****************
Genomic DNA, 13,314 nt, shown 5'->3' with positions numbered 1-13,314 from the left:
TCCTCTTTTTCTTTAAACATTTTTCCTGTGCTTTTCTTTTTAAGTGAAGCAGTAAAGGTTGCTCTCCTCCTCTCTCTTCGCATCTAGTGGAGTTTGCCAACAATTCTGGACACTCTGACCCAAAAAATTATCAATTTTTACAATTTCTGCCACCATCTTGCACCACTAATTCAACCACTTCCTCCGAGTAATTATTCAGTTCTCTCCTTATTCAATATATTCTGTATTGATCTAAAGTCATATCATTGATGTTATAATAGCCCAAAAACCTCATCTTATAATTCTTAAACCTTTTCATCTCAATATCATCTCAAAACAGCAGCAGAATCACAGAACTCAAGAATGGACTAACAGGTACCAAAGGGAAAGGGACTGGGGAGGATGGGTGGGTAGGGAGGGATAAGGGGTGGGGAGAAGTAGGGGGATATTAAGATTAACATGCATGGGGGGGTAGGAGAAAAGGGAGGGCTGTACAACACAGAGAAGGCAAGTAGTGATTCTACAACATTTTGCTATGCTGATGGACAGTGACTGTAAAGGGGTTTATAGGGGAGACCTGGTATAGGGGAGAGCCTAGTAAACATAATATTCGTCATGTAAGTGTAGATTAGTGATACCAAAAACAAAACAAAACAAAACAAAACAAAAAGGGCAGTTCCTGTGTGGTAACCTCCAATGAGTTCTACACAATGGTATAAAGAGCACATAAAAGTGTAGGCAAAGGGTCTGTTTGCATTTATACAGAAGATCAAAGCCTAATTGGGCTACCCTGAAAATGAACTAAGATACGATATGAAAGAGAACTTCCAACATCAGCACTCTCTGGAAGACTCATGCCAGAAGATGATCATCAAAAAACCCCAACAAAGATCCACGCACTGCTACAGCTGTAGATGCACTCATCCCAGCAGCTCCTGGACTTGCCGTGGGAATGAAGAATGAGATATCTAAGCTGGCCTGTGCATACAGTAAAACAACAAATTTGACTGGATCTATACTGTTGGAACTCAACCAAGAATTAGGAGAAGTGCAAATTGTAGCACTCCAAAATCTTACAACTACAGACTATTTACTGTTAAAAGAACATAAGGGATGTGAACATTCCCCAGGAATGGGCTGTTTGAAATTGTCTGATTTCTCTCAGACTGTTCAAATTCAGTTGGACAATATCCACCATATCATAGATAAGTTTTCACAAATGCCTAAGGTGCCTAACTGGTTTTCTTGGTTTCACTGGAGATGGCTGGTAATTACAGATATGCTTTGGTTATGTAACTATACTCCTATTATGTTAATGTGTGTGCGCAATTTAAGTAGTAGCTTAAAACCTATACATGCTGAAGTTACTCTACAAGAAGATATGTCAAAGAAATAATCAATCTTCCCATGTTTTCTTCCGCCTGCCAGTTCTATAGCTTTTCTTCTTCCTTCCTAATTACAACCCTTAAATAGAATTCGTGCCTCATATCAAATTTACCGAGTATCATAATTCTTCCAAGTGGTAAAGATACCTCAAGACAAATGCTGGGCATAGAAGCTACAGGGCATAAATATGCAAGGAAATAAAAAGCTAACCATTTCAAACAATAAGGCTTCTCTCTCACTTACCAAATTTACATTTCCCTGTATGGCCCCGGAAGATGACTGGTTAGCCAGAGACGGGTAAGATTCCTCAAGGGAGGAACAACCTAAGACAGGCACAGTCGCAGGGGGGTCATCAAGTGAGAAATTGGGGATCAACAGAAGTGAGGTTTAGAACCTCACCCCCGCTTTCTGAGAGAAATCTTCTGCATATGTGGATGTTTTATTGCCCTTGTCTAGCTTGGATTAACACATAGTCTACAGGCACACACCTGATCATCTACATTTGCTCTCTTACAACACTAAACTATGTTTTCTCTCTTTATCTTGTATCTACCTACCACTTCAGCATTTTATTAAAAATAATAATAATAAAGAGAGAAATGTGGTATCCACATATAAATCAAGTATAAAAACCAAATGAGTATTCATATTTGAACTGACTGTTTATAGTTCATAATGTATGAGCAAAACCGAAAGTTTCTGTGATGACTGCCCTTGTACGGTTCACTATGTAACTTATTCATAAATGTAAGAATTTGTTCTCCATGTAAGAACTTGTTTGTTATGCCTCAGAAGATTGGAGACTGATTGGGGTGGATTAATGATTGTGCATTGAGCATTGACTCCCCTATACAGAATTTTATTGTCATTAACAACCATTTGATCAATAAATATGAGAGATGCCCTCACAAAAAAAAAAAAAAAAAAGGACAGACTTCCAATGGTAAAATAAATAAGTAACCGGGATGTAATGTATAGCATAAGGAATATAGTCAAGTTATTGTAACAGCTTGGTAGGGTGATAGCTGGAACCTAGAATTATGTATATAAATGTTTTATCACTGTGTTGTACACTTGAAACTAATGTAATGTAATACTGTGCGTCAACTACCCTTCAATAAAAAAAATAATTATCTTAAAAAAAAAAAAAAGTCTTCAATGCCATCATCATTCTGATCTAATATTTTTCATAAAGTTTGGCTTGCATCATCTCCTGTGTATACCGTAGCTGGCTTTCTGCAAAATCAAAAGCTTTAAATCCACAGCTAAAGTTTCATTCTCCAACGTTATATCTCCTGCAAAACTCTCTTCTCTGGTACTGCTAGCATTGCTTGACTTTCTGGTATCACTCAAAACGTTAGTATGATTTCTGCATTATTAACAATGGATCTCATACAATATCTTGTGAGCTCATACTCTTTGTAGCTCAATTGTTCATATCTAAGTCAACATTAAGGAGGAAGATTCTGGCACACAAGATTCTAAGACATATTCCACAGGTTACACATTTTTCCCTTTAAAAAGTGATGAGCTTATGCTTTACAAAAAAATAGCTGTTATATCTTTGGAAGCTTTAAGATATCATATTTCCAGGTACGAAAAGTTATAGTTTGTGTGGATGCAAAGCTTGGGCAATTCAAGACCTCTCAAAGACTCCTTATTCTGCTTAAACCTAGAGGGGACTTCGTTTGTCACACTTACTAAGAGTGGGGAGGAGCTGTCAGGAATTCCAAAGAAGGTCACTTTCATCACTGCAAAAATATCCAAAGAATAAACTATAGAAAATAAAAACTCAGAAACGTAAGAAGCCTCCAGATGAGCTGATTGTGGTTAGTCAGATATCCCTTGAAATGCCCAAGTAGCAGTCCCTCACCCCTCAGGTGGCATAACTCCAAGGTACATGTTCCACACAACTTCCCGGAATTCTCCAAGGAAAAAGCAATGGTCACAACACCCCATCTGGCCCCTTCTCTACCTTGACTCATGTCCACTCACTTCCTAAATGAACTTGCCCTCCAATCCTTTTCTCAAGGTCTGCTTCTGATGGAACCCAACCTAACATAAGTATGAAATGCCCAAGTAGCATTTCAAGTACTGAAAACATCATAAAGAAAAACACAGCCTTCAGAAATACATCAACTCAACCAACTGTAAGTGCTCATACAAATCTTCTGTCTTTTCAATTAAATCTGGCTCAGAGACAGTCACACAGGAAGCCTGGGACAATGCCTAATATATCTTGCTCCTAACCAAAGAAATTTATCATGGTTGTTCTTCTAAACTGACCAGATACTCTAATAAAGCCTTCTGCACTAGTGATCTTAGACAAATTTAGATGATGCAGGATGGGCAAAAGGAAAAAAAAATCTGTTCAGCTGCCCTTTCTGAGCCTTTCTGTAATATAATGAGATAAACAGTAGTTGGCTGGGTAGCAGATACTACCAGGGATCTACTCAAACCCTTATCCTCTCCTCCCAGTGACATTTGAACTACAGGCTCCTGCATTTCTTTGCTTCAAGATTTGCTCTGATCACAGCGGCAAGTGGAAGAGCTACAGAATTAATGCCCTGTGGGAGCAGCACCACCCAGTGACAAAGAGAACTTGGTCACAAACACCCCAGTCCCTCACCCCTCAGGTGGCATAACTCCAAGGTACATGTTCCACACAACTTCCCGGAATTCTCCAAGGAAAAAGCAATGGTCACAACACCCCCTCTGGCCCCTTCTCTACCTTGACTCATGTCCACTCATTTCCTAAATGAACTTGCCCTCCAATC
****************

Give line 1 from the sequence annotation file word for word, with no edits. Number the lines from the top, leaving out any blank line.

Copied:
Genomic DNA, 13,314 nt, shown 5'->3' with positions numbered 1-13,314 from the left: